Defining stable glaucoma: a Delphi consensus survey of UK optometrists with a specialist interest in Glaucoma

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Background: Increasing demand on hospital services has led to the development of alternative community-based services, often run by optometrists for monitoring ‘stable’ and low-risk glaucoma patients. Methods: An online Delphi exercise was undertaken to derive a consensus definition of ‘stable glaucoma’ amongst optometrists with a special interest in glaucoma. Participants were asked to score their agreement for various clinical parameters. Results from each round were used to inform subsequent rounds. Results: 31 optometrists participated in the study. 100%, 77%, and 68% completion rates were achieved over three rounds respectively. Consensus was reached for 7 parameters: Stability should be defined over a period of 36–48 months, summary measure Visual Field (VF), and/or Trend Analysis should be used to assess VF stability. Two or more decibel (dB) of change of VF mean deviation (MD) is considered unstable. Intraocular pressure (IOP) should be below a target defined by the patient’s clinician or a fixed-percentage reduction compared to the presenting IOP. No treatment change during the stability assessment period is considered stable. Imaging with Ocular Coherence Topography Retinal Nerve Fibre Layer (OCT RNFL) assessment should be used to define glaucoma stability. Overview by a glaucoma consultant was considered important for glaucoma monitoring schemes. Conclusion:: This Delphi exercise has generated a consensus definition for glaucoma stability by UK Optometrists with a specialist interest in glaucoma. This consensus definition can be used to inform the selection of suitable patients from hospital services for transfer to monitoring in community-based ‘stable’ optometry run glaucoma clinics.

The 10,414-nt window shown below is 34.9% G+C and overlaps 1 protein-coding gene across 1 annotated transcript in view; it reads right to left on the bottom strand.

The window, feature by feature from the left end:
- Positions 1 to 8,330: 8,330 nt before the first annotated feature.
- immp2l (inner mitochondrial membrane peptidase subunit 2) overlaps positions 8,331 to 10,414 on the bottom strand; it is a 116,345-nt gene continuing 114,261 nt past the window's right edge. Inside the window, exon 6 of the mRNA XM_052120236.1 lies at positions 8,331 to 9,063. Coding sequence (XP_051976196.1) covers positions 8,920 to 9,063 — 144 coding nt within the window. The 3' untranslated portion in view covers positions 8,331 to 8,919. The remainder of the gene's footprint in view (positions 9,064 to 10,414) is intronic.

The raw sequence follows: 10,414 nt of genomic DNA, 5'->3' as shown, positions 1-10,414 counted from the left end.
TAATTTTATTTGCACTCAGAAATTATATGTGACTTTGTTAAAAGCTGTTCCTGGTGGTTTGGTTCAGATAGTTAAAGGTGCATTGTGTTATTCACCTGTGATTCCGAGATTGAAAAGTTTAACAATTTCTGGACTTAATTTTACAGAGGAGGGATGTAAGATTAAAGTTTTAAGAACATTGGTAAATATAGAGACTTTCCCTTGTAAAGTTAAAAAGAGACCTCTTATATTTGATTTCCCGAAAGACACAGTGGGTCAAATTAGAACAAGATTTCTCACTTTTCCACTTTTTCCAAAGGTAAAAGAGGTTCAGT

Original languageEnglish
Early online date11 Nov 2020
Publication statusE-pub ahead of print - 11 Nov 2020


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